Here is Foote and Goetz’s abstract.
State‐level data are often used in the empirical research of both macroeconomists and microeconomists. Using data that follows states over time allows economists to hold constant a host of potentially confounding factors that might contaminate an assignment of cause and effect. A good example is a fascinating paper by Donohue and Levitt (2001, henceforth DL), which purports to show that hypothetical individuals resulting from aborted fetuses, had they been born and developed into youths, would have been more likely to commit crimes than youths resulting from fetuses carried to term. We revisit that paper, showing that the actual implementation of DL’s statistical test in their paper differed from what was described. (Specifically, controls for state‐year effects were left out of their regression model. ) We show that when DL’s key test is run as described and augmented with state‐level population data, evidence for higher per capita criminal propensities among the youths who would have developed, had they not been aborted as fetuses, vanishes. Two lessons for empirical researchers are, first, that controls may impact results in ways that are hard to predict, and second, that these controls are probably not powerful enough to compensate for the omission of a key variable in the regression model.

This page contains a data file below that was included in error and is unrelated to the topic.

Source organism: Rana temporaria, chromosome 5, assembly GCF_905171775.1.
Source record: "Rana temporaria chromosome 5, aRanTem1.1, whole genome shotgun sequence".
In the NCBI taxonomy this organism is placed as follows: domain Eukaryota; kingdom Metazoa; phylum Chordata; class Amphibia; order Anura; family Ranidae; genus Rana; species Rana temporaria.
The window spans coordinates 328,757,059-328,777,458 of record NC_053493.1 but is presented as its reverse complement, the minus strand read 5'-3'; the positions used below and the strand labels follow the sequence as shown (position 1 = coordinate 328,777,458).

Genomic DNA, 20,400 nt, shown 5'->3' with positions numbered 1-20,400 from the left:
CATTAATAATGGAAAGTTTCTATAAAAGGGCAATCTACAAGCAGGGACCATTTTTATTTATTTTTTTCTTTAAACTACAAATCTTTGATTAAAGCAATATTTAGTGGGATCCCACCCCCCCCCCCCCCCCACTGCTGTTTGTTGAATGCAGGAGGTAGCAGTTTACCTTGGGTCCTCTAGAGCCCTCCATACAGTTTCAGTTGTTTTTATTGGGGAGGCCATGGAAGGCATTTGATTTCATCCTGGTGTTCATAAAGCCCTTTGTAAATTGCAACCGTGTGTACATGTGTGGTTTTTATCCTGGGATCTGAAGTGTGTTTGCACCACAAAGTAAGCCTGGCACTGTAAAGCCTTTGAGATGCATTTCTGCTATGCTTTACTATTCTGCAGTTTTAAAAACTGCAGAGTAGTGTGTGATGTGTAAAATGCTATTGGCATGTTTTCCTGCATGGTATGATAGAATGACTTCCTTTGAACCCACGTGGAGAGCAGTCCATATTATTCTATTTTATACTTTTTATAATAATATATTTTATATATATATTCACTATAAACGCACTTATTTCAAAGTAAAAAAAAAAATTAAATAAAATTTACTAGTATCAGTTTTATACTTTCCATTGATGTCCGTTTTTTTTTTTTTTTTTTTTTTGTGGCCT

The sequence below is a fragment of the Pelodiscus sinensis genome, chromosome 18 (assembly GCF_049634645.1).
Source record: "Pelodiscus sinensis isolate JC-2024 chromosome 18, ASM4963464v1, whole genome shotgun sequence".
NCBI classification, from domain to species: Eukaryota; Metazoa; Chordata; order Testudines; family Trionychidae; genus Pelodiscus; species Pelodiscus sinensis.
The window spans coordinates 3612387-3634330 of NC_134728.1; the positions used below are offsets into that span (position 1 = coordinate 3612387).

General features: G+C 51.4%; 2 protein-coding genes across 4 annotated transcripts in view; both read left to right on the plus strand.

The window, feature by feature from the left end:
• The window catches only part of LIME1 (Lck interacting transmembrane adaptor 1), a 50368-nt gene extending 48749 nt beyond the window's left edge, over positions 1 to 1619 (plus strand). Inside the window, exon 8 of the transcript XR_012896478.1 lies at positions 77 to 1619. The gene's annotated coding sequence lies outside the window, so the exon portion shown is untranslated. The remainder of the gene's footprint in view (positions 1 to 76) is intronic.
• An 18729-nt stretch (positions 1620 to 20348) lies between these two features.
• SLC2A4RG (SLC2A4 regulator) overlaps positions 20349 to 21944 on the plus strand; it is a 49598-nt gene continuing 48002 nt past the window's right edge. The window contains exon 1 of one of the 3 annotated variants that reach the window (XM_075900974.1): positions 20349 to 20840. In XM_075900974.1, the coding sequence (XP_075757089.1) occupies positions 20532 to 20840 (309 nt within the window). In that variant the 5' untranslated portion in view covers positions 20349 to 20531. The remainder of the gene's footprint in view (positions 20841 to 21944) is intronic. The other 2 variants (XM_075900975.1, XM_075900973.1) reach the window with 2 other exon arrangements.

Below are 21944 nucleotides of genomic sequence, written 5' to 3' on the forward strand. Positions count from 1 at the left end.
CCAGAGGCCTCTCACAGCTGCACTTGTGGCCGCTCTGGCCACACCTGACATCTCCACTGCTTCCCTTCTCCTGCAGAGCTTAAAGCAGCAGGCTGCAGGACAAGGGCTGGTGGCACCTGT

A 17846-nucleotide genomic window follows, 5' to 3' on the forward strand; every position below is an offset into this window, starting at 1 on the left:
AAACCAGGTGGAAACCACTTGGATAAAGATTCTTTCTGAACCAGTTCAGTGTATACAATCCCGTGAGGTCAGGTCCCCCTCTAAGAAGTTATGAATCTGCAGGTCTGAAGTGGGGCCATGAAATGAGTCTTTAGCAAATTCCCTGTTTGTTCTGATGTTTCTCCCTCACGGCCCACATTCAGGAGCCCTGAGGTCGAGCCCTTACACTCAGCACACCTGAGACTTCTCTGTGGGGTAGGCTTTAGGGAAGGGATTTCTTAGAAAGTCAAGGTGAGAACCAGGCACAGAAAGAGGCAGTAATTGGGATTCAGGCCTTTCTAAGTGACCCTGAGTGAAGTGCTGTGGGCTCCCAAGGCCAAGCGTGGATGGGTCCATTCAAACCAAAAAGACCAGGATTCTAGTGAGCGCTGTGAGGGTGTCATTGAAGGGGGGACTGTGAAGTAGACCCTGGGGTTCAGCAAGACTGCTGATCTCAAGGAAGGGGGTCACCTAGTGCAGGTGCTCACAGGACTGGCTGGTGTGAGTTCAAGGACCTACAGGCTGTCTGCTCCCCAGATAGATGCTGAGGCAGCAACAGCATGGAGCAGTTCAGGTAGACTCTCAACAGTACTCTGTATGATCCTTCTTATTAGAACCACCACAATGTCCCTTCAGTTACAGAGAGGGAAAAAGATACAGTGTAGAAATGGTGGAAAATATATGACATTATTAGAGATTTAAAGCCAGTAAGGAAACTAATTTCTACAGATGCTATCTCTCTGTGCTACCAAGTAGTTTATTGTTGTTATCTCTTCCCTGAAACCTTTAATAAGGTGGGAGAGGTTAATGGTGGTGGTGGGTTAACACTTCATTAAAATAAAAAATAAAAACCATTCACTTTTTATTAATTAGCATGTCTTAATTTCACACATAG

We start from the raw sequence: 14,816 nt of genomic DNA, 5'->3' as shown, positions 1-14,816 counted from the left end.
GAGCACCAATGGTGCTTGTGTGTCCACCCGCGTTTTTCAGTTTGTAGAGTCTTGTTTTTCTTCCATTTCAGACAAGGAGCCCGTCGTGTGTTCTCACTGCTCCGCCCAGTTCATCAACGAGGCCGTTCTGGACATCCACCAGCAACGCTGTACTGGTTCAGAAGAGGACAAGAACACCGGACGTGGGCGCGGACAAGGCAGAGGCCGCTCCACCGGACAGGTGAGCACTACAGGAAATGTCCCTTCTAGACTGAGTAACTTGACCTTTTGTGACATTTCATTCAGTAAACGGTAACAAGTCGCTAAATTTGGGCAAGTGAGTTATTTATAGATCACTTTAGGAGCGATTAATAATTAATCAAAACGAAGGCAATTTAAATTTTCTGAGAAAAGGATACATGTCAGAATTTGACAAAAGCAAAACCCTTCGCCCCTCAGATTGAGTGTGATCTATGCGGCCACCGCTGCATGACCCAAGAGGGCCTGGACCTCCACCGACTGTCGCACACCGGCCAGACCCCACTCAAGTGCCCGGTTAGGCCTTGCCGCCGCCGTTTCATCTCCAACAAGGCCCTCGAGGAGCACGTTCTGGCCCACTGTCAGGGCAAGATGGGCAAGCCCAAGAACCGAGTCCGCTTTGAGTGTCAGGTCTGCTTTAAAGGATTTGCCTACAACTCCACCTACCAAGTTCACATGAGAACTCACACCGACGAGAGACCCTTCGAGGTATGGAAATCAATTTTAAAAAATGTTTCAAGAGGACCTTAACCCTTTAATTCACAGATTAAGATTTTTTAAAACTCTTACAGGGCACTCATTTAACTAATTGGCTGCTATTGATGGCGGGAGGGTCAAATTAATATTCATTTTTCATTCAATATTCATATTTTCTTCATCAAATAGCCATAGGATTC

Here is the abstract from Ayres’s and Donohue’s paper “Shooting Down the More Guns, Less Crime Hypothesis”.
John Lott and David Mustard have used regression analysis to argue forcefully that “shall issue” laws (which give citizens an unimpeded right to secure permits for concealed weapons) reduce violent crime. This article shows that the claim has support from certain facially plausible statistical models, but that these are rejected by a variety of statistical tests. Estimating more statistically preferred disaggregated models on more complete data, we show that in most states shall issue laws have been associated with more crime. Using our expanded data set and our preferred jurisdiction-specific regression model, we show that more states have experienced an upturn in crime than have experienced a downturn in crime after enacting the law and that the apparent stimulus to crime tends to be especially strong for those states that adopted in the last decade. We estimate that on net the passage of the law in 24 jurisdictions has increased the annual cost of crime somewhere on the order of half a billion dollars. We also provide an illustration of how our jurisdiction-specific regression model has the capacity to generate more nuanced assessments concerning which states might profit from a particular legal intervention.